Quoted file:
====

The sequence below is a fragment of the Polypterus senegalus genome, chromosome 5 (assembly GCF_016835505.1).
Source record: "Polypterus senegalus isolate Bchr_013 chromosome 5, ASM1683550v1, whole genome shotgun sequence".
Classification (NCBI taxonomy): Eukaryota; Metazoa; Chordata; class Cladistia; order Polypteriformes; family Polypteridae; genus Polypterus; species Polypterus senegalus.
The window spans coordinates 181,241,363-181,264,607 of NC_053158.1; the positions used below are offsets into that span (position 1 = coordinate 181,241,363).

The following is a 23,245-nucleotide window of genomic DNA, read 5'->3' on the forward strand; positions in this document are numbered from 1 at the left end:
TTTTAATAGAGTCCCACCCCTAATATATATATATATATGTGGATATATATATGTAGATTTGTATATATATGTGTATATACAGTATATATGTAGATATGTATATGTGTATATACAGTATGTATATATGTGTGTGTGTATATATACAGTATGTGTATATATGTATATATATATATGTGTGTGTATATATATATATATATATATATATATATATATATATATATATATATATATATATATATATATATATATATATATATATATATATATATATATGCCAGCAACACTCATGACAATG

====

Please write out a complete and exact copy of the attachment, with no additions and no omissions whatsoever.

The sequence below is a fragment of the Polypterus senegalus genome, chromosome 5 (assembly GCF_016835505.1).
Source record: "Polypterus senegalus isolate Bchr_013 chromosome 5, ASM1683550v1, whole genome shotgun sequence".
Classification (NCBI taxonomy): Eukaryota; Metazoa; Chordata; class Cladistia; order Polypteriformes; family Polypteridae; genus Polypterus; species Polypterus senegalus.
The window spans coordinates 181,241,363-181,264,607 of NC_053158.1; the positions used below are offsets into that span (position 1 = coordinate 181,241,363).

The following is a 23,245-nucleotide window of genomic DNA, read 5'->3' on the forward strand; positions in this document are numbered from 1 at the left end:
TTTTAATAGAGTCCCACCCCTAATATATATATATATATGTGGATATATATATGTAGATTTGTATATATATGTGTATATACAGTATATATGTAGATATGTATATGTGTATATACAGTATGTATATATGTGTGTGTGTATATATACAGTATGTGTATATATGTATATATATATATGTGTGTGTATATATATATATATATATATATATATATATATATATATATATATATATATATATATATATATATATATATATATATATATATATATATATATGCCAGCAACACTCATGACAATG